The first scene I wrote is the first scene in my book. I pictured Persephone—the last Sentry in the Order of Zeus—whose sole job it is to protect the dagger, sensing and seeing signs that there was someone in her house. She’s always known demons will come for the dagger, and in theory she’s prepared, but now that it’s happening, she’s trying not to panic. Then she hears a creak behind her and dives for her sword. I wanted to have a fight scene at the very beginning, and it’s still one of my favorite fight scenes.
How about a scene that you loved but ended up cutting?
I had a scene with Persephone and Jax (the cocky Warrior who’s barged into her life) and Persephone’s friends playing Rock Band. She and Jax are just warming up to each other and he’s playing video games, something he’s never done before. She’s looking at him, feeling herself starting to warm up to him. I thought the scene was full of romantic tension, but in the end, it didn’t move the plot forward enough. It was just sort of a happy scene with friends and while I tried to work it in and add to it so that it would add to the plot, I ended up cutting it to keep the pacing faster.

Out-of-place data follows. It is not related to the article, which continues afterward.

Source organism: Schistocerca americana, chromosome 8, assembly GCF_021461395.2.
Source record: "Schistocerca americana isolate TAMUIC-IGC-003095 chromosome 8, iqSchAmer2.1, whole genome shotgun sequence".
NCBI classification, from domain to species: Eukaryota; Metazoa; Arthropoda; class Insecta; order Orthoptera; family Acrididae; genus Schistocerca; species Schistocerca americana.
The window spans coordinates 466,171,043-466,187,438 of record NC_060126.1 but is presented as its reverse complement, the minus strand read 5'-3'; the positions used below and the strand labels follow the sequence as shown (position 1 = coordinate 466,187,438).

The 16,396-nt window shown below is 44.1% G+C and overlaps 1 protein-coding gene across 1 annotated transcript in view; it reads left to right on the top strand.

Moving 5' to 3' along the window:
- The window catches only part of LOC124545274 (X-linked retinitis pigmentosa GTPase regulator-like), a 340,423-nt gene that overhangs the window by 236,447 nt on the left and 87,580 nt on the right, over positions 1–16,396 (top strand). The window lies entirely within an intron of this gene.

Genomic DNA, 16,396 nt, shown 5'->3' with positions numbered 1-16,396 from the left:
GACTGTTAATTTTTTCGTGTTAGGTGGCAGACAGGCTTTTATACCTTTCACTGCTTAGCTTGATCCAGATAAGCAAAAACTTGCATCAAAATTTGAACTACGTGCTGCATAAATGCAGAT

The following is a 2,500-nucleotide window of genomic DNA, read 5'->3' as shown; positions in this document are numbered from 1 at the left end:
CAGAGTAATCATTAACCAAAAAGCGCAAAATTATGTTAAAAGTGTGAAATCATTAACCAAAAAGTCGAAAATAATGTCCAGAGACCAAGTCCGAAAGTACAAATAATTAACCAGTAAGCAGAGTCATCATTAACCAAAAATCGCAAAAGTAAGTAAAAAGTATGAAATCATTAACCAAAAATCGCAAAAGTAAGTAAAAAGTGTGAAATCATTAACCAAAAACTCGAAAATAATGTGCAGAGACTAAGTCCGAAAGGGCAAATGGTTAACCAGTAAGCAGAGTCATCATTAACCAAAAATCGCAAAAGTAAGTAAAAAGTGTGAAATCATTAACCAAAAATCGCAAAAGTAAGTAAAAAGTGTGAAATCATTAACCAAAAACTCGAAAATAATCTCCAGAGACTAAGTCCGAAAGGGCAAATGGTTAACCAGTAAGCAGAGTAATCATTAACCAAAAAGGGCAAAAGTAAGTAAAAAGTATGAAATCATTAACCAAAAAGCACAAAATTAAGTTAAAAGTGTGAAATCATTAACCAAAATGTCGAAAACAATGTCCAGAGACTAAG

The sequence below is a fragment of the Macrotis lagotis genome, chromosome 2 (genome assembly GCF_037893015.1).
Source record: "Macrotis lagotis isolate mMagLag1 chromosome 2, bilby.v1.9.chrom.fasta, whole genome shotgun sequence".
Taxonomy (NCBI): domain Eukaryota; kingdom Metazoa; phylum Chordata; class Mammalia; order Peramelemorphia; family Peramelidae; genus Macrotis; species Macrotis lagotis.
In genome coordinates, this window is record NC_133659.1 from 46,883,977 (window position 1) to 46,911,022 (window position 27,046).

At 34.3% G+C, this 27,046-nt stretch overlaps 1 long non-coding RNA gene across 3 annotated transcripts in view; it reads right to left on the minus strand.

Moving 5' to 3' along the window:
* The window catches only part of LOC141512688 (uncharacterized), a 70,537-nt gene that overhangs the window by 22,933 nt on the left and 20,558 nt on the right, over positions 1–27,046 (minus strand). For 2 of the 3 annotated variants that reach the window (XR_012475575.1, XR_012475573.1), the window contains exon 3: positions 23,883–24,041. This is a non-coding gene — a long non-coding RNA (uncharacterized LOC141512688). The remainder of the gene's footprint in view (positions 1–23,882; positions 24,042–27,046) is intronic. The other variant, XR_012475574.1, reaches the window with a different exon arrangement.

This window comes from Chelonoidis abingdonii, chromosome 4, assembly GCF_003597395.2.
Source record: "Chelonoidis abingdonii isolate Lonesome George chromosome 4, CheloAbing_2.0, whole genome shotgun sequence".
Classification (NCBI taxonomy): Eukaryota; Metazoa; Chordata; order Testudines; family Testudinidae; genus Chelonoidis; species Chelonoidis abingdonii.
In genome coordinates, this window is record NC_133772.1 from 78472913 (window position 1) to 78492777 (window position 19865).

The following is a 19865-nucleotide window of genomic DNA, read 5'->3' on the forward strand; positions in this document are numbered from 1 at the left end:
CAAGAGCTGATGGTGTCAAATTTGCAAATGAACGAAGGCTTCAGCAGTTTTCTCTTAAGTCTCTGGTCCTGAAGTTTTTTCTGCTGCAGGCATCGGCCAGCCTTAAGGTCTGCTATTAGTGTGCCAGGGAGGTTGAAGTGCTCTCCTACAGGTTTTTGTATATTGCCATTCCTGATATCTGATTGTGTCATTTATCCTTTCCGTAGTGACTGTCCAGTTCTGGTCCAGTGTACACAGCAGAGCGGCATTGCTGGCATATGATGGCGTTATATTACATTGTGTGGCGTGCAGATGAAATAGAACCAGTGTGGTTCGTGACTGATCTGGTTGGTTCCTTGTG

They talk about “killing your darlings.” That’s a sweet one. You should post it on your site as a bonus scene!
I could probably fill a book full of longing looks & inner turmoil & kissing. Seriously, why can’t all scenes be kissing scenes? *grin* I might have to post it on my website–that is, if I can find it. I used to keep the scenes I cut and put them all in a document called (warning, it’s cheesy) Scenes I Loved & Lost. But I might have lost them forever when I transferred computers, because I can’t find the file. Of course, I could probably revive my darling with a voodoo spell and a quick re-write.
Start chanting and hope for generous spirits!
I usually have an a-ha moment, where an insignificant detail becomes something really important. Did you have a moment like that? Will it spoil the plot to tell me what it was?